Paint Colour Can Increase Home Value By Nearly $6,500

Sellers who are marketing their homes can get nearly $6,491 more than expected just based on the paint colour of certain rooms.

Homes with dark grey walls can increase a selling price, while those with trendy green kitchens can decrease the price by more than $3,600, according to new research from the real estate marketplace Zillow.

With a difficult real estate market going into 2023, sellers will be looking to get the most out of their home sale.

“Moody dark grey is appealing to today’s homebuyers because it feels contemporary, and adds depth, drama and contrast to a space,” said Amanda Pendleton, Zillow’s home trends expert, in a media release.

“Painting is one of the easiest and most common projects homeowners tackle before listing their home for sale. This research shows it pays to be strategic about the paint colours sellers select to attract more potential buyers and boost their bottom line.”

Canadian homebuyers would pay more for homes with dark grey kitchens, bathrooms, bedrooms and living rooms. Colours like sunshine yellow in kitchens can decrease a home’s value by as much as $6,044, when compared to those painted white, according to research results.

Buyers were also willing to pay more for a home with a sky blue kitchen ($2,612) and bedroom ($1,865). In addition, mid-tone cement grey earned high results when used in the kitchen, bedroom and bathroom, increasing price premiums of up to $1,865.

However, green was unpopular among buyers. On average, sellers can expect $5,596 less for a home with a dark green bathroom and $3,656 less for a dark green kitchen, Zillow said. Mint green kitchens can also hurt a home’s sale price by $3,432.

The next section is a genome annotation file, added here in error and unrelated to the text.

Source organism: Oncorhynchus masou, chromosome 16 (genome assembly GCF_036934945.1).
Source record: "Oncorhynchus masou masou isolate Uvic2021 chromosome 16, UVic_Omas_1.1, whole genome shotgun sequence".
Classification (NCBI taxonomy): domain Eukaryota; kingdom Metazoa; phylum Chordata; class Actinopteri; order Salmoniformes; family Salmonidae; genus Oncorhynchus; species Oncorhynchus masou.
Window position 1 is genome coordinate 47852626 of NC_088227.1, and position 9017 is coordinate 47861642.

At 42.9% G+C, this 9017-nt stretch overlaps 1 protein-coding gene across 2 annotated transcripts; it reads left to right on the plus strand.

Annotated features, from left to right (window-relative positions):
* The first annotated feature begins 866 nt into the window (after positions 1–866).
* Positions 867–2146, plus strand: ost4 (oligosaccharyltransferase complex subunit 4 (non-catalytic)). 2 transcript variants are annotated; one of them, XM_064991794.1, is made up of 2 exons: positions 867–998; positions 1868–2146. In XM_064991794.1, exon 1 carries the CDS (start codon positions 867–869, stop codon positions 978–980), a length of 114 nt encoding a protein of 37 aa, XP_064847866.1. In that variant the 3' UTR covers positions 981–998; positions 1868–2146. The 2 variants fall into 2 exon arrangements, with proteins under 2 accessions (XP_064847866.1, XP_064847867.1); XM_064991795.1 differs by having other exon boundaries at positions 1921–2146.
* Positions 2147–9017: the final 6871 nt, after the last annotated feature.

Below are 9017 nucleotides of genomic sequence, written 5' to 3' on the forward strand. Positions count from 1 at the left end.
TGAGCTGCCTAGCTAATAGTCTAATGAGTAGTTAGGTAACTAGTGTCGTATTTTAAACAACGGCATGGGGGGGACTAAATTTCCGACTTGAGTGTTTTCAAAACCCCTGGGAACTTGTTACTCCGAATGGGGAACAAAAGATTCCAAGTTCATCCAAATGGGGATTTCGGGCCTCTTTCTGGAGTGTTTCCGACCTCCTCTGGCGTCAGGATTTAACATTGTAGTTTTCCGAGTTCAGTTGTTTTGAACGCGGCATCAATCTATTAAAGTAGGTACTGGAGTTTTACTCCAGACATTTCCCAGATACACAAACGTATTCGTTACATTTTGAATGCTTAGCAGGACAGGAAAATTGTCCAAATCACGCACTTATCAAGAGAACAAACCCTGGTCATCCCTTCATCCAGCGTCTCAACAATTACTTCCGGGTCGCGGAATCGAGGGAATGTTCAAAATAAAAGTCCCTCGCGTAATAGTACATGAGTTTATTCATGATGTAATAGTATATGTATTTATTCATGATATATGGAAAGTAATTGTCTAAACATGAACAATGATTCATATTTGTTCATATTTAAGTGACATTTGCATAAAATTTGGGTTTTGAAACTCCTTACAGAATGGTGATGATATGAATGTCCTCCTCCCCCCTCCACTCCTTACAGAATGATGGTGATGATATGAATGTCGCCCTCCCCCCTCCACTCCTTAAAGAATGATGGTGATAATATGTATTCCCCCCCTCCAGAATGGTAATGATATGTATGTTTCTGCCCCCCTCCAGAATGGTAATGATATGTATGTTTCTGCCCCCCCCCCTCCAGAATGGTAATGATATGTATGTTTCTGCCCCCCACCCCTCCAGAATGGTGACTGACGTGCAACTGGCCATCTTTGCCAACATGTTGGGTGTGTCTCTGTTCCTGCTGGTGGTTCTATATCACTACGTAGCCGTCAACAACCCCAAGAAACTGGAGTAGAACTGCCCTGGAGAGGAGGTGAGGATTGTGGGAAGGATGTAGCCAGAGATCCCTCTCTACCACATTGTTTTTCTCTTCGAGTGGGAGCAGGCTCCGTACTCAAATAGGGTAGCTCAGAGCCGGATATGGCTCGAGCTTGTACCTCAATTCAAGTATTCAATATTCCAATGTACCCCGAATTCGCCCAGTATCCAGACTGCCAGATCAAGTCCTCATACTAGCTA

“Our study found homebuyers may be particularly sensitive to paint colour, despite paint being a relatively easy and inexpensive change, because they’re navigating a complex environment with a lot of uncertainty,” said Kate Rogers, a senior behavioural scientist at Zillow.

“When study participants thought the homeowner had similar tastes to them, they perceived the home more positively and were also more likely to make an offer more than $2,000 higher. On the whole, recent and prospective Canadian buyers were more likely to feel similar to the homeowners when the rooms were painted a shade of grey, white or blue.”

The research is based on a Zillow study of more than 3,000 recent or prospective Canadian homebuyers. Colours received a score based on how interested participants were in touring a home, buying a home and the price they would be willing to pay for the home, based on viewing that colour in a particular room, Zillow said. 

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